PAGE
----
December 11, 2011
While the report has not been independently verified, it has sparked considerable online conversation. – Islamic Cleric | Phallus-Shaped Veggies | Sexual Thoughts | The Daily Caller
why did The Daily Caller say the report was not verified when el-Senousa published the report?. The unnamed cleric is not going to be named. Why would they name someone who would be humiliated? What is verified is the editorial at el-Senousa ran the claim…. and that is verification that el-Senousa is in fact pushing the idea. you can’t get much more verification then this, but Caroline May @c_maydc of the Daily Caller is catering to Islamic opposition to deny the assertion. I find the cucumber talk less interesting then the media’s need to give Muslims a reason to claim it was “unverified”. The LOLZ crew is wearing thin. They want their smug elitism, but still give themselves room to avoid any accusation of bigotry… and then they laugh at “Conservatives” who use the claim as a source. It isn’t witty Caroline. It just isn’t witty. Somehow I have a feeling Caroline May uses a lot of Cucumber.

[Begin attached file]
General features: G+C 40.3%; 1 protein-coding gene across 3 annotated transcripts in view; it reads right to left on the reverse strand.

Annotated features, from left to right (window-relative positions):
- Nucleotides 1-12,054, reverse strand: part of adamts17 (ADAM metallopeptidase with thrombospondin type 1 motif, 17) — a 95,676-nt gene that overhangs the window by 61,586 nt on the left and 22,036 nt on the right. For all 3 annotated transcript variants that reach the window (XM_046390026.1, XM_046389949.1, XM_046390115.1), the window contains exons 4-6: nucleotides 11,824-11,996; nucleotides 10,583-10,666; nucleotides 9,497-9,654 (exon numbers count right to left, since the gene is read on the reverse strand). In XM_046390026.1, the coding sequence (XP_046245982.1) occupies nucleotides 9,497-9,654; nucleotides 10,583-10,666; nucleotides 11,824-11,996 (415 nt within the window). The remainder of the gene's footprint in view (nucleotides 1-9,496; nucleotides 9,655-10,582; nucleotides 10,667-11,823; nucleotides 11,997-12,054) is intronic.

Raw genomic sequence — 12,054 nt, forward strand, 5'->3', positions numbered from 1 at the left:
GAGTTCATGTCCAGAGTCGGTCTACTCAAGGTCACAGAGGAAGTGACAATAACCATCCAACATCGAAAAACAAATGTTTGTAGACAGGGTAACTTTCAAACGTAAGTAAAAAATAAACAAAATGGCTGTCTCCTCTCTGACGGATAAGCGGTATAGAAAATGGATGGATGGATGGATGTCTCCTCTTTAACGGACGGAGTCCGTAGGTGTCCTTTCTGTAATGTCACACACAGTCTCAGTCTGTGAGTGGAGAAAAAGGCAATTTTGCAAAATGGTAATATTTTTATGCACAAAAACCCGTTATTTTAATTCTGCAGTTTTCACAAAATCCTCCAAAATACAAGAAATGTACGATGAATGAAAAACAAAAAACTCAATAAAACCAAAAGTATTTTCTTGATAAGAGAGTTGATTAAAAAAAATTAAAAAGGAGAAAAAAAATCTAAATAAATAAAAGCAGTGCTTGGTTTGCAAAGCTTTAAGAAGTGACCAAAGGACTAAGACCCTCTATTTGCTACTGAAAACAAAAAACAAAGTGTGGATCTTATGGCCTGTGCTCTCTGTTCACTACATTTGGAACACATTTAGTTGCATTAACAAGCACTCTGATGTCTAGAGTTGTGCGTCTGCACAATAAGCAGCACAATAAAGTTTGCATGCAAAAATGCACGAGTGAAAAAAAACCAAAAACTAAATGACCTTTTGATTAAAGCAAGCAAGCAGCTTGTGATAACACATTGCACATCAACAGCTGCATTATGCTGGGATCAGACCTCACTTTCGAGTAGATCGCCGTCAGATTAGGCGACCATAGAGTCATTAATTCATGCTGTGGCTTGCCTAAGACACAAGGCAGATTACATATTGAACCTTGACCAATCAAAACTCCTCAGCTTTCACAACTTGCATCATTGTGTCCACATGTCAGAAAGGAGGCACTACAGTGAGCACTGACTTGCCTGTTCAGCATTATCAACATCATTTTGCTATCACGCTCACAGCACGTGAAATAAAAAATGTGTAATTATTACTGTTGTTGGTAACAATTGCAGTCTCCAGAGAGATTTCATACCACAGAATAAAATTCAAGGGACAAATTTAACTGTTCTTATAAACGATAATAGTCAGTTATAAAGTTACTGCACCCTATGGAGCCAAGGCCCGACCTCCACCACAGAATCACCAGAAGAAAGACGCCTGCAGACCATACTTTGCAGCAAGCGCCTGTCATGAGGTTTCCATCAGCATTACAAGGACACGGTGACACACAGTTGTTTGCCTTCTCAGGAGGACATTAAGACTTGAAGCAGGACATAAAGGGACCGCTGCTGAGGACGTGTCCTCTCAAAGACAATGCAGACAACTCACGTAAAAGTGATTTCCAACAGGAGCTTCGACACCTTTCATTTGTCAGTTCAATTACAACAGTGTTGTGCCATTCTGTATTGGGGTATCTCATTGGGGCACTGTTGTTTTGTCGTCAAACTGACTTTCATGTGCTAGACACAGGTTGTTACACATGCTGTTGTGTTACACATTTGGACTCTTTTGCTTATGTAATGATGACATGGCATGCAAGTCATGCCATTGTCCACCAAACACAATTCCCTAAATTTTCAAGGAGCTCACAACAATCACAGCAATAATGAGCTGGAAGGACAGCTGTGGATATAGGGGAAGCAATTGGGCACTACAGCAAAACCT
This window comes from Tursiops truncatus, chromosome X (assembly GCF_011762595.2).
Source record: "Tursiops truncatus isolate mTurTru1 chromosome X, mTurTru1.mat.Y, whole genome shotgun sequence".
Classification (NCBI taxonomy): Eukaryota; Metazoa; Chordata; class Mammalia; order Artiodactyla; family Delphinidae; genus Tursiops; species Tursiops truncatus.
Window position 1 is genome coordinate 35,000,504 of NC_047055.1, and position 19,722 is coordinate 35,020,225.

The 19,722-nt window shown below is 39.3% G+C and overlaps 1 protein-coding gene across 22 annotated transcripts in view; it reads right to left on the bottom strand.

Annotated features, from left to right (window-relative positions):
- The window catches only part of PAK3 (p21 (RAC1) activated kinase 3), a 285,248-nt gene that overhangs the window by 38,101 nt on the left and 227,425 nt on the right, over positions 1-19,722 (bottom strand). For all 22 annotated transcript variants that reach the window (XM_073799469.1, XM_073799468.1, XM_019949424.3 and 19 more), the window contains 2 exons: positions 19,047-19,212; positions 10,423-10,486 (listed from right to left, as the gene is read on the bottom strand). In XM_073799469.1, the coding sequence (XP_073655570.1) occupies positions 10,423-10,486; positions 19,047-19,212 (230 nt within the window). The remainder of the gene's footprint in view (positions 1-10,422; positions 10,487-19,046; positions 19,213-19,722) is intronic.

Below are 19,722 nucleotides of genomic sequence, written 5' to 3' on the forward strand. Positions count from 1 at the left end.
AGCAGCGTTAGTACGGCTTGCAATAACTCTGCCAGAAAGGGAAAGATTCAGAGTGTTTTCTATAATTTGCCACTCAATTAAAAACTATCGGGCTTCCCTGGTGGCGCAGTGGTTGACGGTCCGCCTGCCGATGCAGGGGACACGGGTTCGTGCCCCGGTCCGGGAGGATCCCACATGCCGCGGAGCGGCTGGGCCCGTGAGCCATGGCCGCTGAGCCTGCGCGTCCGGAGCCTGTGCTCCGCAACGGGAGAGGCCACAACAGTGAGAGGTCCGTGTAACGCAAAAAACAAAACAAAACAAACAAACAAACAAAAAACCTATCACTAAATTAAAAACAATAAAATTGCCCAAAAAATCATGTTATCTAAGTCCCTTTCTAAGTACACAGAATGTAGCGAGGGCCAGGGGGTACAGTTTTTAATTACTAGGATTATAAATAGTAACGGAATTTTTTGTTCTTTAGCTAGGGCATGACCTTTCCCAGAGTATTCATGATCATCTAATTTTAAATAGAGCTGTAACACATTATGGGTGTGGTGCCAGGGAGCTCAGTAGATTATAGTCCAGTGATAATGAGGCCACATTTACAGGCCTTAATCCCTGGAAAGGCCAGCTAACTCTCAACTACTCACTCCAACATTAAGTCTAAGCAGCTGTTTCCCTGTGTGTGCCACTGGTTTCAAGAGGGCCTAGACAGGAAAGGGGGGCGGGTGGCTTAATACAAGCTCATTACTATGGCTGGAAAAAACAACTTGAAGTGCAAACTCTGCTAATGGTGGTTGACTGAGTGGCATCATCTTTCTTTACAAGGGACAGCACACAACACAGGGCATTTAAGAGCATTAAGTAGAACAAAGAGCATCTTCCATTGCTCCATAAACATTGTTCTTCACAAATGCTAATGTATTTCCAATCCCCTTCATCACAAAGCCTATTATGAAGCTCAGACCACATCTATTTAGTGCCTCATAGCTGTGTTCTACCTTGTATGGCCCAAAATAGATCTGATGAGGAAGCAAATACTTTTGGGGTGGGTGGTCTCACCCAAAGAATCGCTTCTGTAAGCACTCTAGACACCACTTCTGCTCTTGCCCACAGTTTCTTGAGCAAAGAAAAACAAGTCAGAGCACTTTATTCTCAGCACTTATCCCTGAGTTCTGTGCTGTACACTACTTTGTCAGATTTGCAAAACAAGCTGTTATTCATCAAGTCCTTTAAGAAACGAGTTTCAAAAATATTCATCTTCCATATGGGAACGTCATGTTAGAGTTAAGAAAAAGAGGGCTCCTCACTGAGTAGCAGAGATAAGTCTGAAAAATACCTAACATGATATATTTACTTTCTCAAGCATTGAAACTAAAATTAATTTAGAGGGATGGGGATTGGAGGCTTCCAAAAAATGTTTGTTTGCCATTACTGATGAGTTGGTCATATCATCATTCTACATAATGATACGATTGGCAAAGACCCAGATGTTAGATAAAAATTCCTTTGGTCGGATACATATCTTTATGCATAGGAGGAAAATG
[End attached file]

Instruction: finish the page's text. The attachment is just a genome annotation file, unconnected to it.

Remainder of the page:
(Fox News) An Islamic cleric living in Europe reportedly has warned Muslim women not to get too close to bananas, cucumbers or other produce — to avoid having “sexual thoughts.” The unnamed cleric, whose directive was featured in an article in el-Senousa, a religious publication, purportedly said that if women wanted to eat these foods, a third party — preferably a male related to them, such as their father or husband — should cut the items into small pieces before serving, the Egyptian website Bikya Masr reported. Carrots and zucchini also were added to the alleged cleric’s list of forbidden foods for women. News of the statement quickly spread online, leaving many liberal Muslims embarrassed and angry, evoking a flurry of mockery in online forums. “Many of the commentators are Muslims themselves, who have expressed their anger against the cleric for making Islamic religious practices appear unreasonable,” The International Business Times reported. BikyaMasr.com said the cleric, identified only as a sheikh, was asked in the interview how to “control” women when they are shopping for groceries, and whether holding these items at the market would be bad, to which he replied that the matter was between them and God. Questions also arose about the validity of the original published interview. An online search for the el-Senousa article, for instance, yields only results linking to the Bikya Masr report. But the mere suggestion of a strict order for Muslim women handling food has been enough to send people to website forums and Twitter to air their indignation. Danish/Lebanese journalist Helen Hajjij tweeted on Wednesday: “So if Muslim women should stay away from cucumbers and bananas, should men stay away from melons?”